The Cretan laws about rape essentially forced the rapist to pay reparations to the husband, father, or slave owner, conveying the perspective that a woman was viewed as mere property.
Ancient physicians used instruments such as the speculum, a duck-billed widening contraption, in order to inspect a woman’s gynecological health. However, as Judeo-Christian beliefs became more prevalent, the fear of ruining the hymen by such an instrument became a significant worry.
Due to the fear of being seen as a sexual deviant, many gynecologists, devised alternative methods for examining the sexual organs by inserting their fingers into the rectum of a woman rather than the vagina in order to check the uterus and ovaries. This method was considered more clinical and safer in preserving the hymen.
14th, 15 th, and 16 th century specula. (Fæ / CC BY-SA 4.0 )
The Roma Virginity Test
The Spanish Roma Gypsy people believed in a virginity test called Gitanos. This was the belief that a grape-like gland existed in the vagina and that it contained a yellowish liquid called the Uva, or juice. When this gland was pressed, the fluid was expelled, resulting in the end of a woman’s virginity. This process was called the loss of Honra, the honor.
This test was performed only in the ceremonial defloration of a bride. Members of both sides of the family would come to watch the first act of copulation in order to see both blood and Honra stains on the sheets. This act was considered an occasion for witness, pride, and celebration.
Another aspect towards virginity slowly took shape among early Christianity. The Christian virgin martyr legends spoke of chaste women waging wars against demons in order to protect their pact with god.
However, a dangerous belief slowly developed from these legends that the strength of a Christian virgin woman could be strong enough to defeat sexually transmitted diseases. This belief, unfortunately, would cause some of the worst crimes of sexual abuse prominent to this day.
Virginity During the Middle Ages
During the 1200s, the De Secretis Mulierum , ‘the woman’s secrets’ was a manual designed to identify a woman’s chastity through her demeanor. It was written for physicians to rely on physical signs that would not involve touching the vagina.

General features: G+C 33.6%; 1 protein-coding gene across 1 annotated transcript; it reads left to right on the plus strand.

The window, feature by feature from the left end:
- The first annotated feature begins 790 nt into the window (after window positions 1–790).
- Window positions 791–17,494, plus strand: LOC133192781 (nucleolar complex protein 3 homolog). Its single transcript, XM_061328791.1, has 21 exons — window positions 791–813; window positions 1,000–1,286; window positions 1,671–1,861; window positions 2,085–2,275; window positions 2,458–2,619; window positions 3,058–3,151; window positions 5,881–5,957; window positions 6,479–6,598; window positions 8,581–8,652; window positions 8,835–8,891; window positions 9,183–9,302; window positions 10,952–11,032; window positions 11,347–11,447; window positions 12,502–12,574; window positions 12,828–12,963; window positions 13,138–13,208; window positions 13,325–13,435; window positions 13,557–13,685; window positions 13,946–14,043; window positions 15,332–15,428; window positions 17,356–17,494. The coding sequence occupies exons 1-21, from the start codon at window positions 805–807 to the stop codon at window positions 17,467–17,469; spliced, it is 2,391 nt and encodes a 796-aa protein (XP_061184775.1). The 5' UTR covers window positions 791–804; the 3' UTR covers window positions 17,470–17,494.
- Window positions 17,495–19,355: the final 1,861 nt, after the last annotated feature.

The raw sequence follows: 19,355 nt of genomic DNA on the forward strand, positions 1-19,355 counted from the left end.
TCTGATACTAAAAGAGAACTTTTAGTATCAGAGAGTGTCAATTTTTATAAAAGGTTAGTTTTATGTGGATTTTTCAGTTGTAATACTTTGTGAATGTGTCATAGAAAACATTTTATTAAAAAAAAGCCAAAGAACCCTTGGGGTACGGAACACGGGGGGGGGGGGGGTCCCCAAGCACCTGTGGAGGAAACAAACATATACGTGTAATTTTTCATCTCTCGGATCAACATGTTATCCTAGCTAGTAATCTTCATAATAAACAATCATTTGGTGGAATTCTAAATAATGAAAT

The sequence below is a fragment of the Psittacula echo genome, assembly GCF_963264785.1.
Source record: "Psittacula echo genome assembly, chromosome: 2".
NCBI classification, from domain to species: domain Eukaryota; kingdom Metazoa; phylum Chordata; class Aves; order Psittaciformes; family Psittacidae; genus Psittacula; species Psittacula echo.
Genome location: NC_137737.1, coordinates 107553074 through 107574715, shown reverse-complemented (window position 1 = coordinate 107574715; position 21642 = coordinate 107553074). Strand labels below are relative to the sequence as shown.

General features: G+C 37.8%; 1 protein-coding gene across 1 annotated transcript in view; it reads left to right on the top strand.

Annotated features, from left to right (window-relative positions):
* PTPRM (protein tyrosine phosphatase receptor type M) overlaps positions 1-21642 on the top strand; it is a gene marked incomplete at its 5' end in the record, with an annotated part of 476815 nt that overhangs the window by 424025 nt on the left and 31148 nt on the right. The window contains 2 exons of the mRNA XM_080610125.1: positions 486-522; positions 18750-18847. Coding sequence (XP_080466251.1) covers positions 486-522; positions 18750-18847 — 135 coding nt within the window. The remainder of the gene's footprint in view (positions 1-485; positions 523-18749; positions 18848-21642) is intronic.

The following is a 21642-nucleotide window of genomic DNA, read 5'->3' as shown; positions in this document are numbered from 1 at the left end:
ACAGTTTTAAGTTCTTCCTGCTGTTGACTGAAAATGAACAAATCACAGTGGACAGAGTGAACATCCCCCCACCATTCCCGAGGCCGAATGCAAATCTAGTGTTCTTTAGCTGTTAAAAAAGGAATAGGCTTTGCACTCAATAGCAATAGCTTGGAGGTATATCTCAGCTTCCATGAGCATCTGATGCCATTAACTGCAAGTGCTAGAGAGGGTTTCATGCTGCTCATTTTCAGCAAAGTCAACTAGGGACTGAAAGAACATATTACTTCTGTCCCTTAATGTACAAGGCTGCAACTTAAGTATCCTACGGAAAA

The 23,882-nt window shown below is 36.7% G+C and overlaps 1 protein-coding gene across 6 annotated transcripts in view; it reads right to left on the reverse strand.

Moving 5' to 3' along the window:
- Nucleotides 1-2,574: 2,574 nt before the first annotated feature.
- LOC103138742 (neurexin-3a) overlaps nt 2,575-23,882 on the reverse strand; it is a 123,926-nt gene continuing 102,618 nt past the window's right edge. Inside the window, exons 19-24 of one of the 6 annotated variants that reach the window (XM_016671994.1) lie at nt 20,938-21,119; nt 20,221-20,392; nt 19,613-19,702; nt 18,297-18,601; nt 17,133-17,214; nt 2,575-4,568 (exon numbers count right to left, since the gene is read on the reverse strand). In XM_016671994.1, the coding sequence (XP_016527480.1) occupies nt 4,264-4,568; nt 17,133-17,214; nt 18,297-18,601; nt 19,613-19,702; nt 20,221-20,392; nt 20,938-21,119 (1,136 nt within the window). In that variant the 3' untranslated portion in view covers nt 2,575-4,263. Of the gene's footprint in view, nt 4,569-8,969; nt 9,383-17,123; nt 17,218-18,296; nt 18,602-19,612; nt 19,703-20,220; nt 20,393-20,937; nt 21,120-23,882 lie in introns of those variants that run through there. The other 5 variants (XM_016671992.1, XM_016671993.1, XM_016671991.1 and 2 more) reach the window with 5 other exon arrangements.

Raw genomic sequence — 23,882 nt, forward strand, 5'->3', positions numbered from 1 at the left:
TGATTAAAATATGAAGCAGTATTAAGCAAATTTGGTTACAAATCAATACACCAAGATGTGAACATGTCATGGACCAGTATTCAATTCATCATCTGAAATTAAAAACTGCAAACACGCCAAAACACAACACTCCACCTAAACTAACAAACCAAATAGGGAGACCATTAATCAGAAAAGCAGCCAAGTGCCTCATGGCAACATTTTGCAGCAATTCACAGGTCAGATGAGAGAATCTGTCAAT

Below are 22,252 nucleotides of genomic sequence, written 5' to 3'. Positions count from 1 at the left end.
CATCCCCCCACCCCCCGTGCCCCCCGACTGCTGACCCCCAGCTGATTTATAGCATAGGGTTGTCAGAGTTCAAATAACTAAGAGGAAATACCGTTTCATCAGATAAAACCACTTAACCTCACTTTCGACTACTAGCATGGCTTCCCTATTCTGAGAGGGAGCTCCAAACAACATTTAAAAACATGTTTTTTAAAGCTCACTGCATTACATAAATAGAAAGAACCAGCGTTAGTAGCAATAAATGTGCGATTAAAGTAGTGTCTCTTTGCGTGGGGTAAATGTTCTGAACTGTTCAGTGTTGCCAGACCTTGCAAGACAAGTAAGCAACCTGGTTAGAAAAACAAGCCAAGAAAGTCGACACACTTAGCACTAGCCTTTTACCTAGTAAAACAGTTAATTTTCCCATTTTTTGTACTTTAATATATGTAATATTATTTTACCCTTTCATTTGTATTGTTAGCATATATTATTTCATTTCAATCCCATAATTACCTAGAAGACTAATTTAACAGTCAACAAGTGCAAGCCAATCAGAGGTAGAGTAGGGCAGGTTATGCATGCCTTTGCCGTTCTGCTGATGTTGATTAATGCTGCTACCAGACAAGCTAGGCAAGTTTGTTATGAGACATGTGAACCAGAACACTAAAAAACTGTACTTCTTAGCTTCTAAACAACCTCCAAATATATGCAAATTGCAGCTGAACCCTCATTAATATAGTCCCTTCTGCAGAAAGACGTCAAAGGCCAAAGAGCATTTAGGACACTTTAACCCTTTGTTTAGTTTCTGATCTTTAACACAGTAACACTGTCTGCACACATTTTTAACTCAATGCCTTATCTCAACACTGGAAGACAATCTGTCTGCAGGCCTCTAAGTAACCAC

In the De Secretis Mulierum , it stated: “…Shame, modesty, fear, a faultless gait and speech, casting eyes down before men […] The urine of virgins is clear and lucid, sometimes white, sometimes sparkling […]” However, the notion of clear urine still seemed to be the main factor in both the Spanish Roma gypsies as well as many other European cultures of the middle ages.
The De Secretis Mulierum was a manual designed to identify a woman’s virginity through her demeanor. (Fæ / Public Domain )
By 1625, gynecologists became more prevalent and even earned the title of ‘men-mid-wives’. Though the examination of women genitalia was starting to become more frequent, it was still considered to be a disrespectable act.
In 1810 France, prostitution was legalized and regulated. The new laws required that each registering prostitute needed a speculum exam to check for venereal diseases.
Student doctors from all regions of Europe, as well as the United States, flooded Paris for the chance to study the medical definitions of what a prostitute’s vagina looked like via the speculum vaginal examination technique. In response to this, the need for virgin tests might have been due to the mandatory genital examinations performed by registering French prostitutes.
Medical Tests for Virginity
By the late 19th century, the speculum became known as a violating tool encouraging an unwanted intrusion into the vagina. Physicians feared that further use of the speculum would awaken a sexual appetite resulting in nymphomania or even hysteria. Because of this fear, alternative methods for medical virgin testing became necessary to maintain the honor of women, especially virgins.
One method mentioned by Mary Roach, the writer of Bonk, who wrote about gynecologist Robert Latou Dickenson’s discussion of alternative methods for checking a woman’s virginity in 1910. “The volume of the virgin vagina is ‘one finger’; the married woman rates at ‘two fingers’. Once the babies start coming out, its ‘three fingers’ and up…” (Roach, 2008). As noted, by the early 20th century, the controversial beliefs of the times lead most medical gynecological physicians to return to physical methods of touch only if necessary.
The historic taboo associated with the examination of female genitalia has long inhibited the science of gynecology. (Morgoth666 / Public Domain )
The Virgin Cure Myth